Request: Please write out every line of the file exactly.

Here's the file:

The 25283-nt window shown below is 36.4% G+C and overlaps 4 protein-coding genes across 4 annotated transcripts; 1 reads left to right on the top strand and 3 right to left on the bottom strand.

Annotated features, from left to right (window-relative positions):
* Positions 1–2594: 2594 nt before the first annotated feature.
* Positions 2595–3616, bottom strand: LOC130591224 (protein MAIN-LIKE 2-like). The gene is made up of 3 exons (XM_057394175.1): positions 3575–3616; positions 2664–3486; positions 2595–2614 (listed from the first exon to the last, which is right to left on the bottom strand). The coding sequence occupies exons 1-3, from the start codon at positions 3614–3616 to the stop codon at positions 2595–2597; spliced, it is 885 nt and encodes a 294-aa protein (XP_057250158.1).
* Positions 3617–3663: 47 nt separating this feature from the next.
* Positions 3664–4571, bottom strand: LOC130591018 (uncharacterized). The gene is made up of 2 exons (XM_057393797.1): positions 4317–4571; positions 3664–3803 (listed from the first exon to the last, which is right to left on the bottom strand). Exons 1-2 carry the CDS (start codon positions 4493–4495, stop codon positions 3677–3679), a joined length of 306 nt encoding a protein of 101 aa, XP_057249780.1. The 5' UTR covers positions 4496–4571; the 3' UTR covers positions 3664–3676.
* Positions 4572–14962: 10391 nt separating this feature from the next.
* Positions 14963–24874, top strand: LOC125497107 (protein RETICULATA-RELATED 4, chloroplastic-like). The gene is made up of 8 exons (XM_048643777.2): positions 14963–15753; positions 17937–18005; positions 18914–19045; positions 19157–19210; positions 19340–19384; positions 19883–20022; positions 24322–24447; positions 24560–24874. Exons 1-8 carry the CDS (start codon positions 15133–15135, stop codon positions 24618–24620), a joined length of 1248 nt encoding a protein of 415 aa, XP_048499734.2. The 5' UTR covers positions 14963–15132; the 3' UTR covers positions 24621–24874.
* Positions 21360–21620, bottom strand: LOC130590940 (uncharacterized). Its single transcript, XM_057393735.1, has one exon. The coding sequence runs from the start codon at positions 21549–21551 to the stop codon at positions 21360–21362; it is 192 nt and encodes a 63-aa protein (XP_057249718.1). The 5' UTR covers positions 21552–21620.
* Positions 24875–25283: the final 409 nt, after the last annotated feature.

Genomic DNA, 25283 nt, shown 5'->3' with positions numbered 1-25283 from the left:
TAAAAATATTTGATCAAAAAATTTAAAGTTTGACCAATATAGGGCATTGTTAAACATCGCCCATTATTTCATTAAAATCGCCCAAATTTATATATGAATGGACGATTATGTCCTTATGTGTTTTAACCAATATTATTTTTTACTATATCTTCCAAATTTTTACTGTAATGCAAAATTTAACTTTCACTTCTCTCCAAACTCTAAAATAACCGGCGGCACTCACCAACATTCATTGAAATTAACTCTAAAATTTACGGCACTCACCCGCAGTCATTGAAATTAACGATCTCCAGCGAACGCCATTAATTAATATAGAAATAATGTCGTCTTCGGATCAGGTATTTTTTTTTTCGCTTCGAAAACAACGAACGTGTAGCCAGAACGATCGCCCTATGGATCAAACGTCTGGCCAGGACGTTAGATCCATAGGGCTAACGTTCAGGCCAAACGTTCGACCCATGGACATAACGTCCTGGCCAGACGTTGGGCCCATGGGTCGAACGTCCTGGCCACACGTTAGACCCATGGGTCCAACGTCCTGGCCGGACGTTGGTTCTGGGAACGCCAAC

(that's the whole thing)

The 25283-nt window shown below is 36.4% G+C and overlaps 4 protein-coding genes across 4 annotated transcripts; 1 reads left to right on the top strand and 3 right to left on the bottom strand.

Annotated features, from left to right (window-relative positions):
* Positions 1–2594: 2594 nt before the first annotated feature.
* Positions 2595–3616, bottom strand: LOC130591224 (protein MAIN-LIKE 2-like). The gene is made up of 3 exons (XM_057394175.1): positions 3575–3616; positions 2664–3486; positions 2595–2614 (listed from the first exon to the last, which is right to left on the bottom strand). The coding sequence occupies exons 1-3, from the start codon at positions 3614–3616 to the stop codon at positions 2595–2597; spliced, it is 885 nt and encodes a 294-aa protein (XP_057250158.1).
* Positions 3617–3663: 47 nt separating this feature from the next.
* Positions 3664–4571, bottom strand: LOC130591018 (uncharacterized). The gene is made up of 2 exons (XM_057393797.1): positions 4317–4571; positions 3664–3803 (listed from the first exon to the last, which is right to left on the bottom strand). Exons 1-2 carry the CDS (start codon positions 4493–4495, stop codon positions 3677–3679), a joined length of 306 nt encoding a protein of 101 aa, XP_057249780.1. The 5' UTR covers positions 4496–4571; the 3' UTR covers positions 3664–3676.
* Positions 4572–14962: 10391 nt separating this feature from the next.
* Positions 14963–24874, top strand: LOC125497107 (protein RETICULATA-RELATED 4, chloroplastic-like). The gene is made up of 8 exons (XM_048643777.2): positions 14963–15753; positions 17937–18005; positions 18914–19045; positions 19157–19210; positions 19340–19384; positions 19883–20022; positions 24322–24447; positions 24560–24874. Exons 1-8 carry the CDS (start codon positions 15133–15135, stop codon positions 24618–24620), a joined length of 1248 nt encoding a protein of 415 aa, XP_048499734.2. The 5' UTR covers positions 14963–15132; the 3' UTR covers positions 24621–24874.
* Positions 21360–21620, bottom strand: LOC130590940 (uncharacterized). Its single transcript, XM_057393735.1, has one exon. The coding sequence runs from the start codon at positions 21549–21551 to the stop codon at positions 21360–21362; it is 192 nt and encodes a 63-aa protein (XP_057249718.1). The 5' UTR covers positions 21552–21620.
* Positions 24875–25283: the final 409 nt, after the last annotated feature.

Genomic DNA, 25283 nt, shown 5'->3' with positions numbered 1-25283 from the left:
TAAAAATATTTGATCAAAAAATTTAAAGTTTGACCAATATAGGGCATTGTTAAACATCGCCCATTATTTCATTAAAATCGCCCAAATTTATATATGAATGGACGATTATGTCCTTATGTGTTTTAACCAATATTATTTTTTACTATATCTTCCAAATTTTTACTGTAATGCAAAATTTAACTTTCACTTCTCTCCAAACTCTAAAATAACCGGCGGCACTCACCAACATTCATTGAAATTAACTCTAAAATTTACGGCACTCACCCGCAGTCATTGAAATTAACGATCTCCAGCGAACGCCATTAATTAATATAGAAATAATGTCGTCTTCGGATCAGGTATTTTTTTTTTCGCTTCGAAAACAACGAACGTGTAGCCAGAACGATCGCCCTATGGATCAAACGTCTGGCCAGGACGTTAGATCCATAGGGCTAACGTTCAGGCCAAACGTTCGACCCATGGACATAACGTCCTGGCCAGACGTTGGGCCCATGGGTCGAACGTCCTGGCCACACGTTAGACCCATGGGTCCAACGTCCTGGCCGGACGTTGGTTCTGGGAACGCCAAC